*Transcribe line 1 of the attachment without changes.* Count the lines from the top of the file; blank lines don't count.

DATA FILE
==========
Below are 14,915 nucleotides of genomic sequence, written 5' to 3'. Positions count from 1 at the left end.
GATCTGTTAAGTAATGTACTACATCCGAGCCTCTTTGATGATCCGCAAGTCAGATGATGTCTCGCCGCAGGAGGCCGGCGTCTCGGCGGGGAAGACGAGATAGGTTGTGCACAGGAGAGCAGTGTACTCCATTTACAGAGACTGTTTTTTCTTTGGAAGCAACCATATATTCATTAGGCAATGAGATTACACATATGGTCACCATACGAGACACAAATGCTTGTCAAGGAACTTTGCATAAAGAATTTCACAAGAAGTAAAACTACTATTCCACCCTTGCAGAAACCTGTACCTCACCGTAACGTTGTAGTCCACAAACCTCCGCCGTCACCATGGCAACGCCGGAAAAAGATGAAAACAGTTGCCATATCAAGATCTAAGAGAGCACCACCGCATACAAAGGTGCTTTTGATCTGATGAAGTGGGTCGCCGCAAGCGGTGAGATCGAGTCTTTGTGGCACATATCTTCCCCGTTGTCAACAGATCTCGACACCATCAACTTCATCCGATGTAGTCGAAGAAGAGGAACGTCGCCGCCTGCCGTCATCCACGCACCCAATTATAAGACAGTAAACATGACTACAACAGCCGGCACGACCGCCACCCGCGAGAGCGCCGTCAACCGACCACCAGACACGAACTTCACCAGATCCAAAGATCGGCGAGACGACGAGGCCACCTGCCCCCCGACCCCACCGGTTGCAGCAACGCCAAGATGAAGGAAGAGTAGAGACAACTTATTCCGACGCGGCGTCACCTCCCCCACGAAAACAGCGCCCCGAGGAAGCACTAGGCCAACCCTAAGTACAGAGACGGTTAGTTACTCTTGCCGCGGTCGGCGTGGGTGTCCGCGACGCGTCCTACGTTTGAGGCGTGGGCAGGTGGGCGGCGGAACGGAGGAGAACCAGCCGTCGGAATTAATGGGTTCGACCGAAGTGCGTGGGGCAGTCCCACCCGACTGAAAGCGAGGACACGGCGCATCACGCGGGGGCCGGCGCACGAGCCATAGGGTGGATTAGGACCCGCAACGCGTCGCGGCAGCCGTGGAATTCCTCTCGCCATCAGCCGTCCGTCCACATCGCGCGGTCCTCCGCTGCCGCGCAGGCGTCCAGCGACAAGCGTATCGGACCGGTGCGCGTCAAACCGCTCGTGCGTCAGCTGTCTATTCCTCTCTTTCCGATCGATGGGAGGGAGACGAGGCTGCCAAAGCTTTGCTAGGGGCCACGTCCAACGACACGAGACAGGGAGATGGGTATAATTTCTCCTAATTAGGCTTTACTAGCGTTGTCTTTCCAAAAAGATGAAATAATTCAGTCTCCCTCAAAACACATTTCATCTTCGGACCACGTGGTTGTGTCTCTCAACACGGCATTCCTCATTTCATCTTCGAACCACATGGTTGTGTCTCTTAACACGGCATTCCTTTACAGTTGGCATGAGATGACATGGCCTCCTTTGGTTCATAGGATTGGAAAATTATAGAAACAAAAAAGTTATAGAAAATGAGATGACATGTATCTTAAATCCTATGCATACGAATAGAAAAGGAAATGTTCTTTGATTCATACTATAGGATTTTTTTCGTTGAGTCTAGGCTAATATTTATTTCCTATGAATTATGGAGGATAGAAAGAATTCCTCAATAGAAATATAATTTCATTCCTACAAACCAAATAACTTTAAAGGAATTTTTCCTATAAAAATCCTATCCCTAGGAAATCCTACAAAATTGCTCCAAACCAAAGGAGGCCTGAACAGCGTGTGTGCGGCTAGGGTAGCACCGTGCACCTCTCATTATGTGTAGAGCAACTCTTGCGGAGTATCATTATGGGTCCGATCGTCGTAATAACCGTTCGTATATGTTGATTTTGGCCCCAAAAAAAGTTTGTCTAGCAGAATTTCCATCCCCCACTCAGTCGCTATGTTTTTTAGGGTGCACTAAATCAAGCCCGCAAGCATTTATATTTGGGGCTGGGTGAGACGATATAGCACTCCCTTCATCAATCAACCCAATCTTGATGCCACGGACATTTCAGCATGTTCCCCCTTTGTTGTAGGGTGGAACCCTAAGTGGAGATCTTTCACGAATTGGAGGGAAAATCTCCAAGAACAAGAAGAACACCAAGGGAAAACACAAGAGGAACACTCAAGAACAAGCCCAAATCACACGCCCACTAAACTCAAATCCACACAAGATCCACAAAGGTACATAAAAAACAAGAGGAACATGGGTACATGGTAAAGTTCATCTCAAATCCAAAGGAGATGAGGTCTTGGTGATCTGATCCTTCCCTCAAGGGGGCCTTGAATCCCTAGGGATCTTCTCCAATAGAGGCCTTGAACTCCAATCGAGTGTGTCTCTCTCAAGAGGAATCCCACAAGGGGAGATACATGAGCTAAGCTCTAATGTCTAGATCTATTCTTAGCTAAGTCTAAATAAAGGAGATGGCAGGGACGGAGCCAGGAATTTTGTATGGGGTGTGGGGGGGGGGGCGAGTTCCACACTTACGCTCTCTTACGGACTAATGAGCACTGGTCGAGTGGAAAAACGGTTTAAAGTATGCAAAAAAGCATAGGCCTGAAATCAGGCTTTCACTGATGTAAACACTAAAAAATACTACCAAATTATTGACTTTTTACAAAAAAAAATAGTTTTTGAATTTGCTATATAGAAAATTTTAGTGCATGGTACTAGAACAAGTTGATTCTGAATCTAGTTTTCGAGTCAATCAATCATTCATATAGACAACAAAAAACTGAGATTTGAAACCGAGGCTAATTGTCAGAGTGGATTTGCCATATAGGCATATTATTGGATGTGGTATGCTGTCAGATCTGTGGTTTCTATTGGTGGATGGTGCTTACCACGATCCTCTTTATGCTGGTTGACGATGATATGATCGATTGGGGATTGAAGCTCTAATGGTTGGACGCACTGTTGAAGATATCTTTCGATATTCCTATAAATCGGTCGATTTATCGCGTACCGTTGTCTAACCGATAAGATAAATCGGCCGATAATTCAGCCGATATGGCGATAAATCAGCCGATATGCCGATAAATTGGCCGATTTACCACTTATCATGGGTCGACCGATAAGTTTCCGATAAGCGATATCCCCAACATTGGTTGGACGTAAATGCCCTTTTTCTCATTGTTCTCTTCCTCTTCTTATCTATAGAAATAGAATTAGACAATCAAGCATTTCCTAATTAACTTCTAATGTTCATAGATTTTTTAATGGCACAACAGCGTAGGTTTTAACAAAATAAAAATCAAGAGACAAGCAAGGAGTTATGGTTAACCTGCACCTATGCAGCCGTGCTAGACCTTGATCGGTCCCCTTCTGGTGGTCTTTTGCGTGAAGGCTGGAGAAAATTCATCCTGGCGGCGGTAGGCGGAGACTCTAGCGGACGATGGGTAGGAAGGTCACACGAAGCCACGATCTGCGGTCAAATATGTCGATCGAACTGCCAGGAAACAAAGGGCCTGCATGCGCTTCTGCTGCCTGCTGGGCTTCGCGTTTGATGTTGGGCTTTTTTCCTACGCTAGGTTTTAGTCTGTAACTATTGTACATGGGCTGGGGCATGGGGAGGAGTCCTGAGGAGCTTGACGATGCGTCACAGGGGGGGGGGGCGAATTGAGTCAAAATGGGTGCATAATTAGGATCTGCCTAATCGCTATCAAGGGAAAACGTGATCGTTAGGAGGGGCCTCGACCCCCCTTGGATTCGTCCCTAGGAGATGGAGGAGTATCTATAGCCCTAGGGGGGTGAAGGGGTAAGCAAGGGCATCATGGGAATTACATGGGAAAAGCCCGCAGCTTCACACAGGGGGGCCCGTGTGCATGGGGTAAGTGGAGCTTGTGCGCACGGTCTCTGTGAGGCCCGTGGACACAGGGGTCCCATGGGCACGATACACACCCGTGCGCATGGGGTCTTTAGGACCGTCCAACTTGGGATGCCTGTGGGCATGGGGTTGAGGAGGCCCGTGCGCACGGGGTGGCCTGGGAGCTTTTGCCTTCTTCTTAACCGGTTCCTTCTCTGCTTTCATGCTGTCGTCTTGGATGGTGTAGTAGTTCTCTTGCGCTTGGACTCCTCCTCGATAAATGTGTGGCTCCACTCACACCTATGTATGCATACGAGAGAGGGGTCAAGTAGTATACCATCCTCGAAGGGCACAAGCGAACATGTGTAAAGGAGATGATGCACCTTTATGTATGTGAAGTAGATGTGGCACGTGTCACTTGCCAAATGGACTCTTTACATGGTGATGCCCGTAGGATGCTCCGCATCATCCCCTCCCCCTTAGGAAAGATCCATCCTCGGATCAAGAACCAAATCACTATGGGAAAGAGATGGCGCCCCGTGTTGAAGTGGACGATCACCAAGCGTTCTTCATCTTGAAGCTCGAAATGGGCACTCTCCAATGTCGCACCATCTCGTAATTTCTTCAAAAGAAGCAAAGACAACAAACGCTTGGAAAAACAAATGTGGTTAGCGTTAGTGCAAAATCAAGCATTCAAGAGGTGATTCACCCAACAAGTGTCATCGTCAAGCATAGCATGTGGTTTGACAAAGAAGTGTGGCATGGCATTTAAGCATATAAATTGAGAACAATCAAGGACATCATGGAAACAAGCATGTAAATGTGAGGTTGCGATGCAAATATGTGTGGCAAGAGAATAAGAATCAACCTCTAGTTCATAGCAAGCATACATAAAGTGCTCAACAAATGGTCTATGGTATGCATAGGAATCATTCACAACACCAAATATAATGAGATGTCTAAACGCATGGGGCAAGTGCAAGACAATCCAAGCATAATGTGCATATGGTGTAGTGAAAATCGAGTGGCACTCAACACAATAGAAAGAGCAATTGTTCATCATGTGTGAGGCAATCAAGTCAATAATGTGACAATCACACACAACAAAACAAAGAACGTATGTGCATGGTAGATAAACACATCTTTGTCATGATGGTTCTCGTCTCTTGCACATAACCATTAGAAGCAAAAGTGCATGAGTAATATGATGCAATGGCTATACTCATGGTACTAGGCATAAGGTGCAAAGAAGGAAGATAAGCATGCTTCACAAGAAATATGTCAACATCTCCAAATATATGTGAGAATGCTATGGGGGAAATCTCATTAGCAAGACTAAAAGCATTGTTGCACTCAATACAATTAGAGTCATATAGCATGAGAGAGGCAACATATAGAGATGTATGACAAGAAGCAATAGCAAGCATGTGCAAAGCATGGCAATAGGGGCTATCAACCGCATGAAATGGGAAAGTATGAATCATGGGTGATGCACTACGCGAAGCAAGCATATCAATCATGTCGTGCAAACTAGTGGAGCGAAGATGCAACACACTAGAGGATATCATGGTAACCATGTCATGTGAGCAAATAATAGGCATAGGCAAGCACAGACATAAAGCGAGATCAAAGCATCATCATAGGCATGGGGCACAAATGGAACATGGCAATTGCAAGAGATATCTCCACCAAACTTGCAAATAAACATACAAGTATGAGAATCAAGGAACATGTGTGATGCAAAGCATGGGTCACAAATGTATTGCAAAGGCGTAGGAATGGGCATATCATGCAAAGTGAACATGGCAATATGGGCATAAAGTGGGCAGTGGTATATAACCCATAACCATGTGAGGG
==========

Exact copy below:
Below are 14,915 nucleotides of genomic sequence, written 5' to 3'. Positions count from 1 at the left end.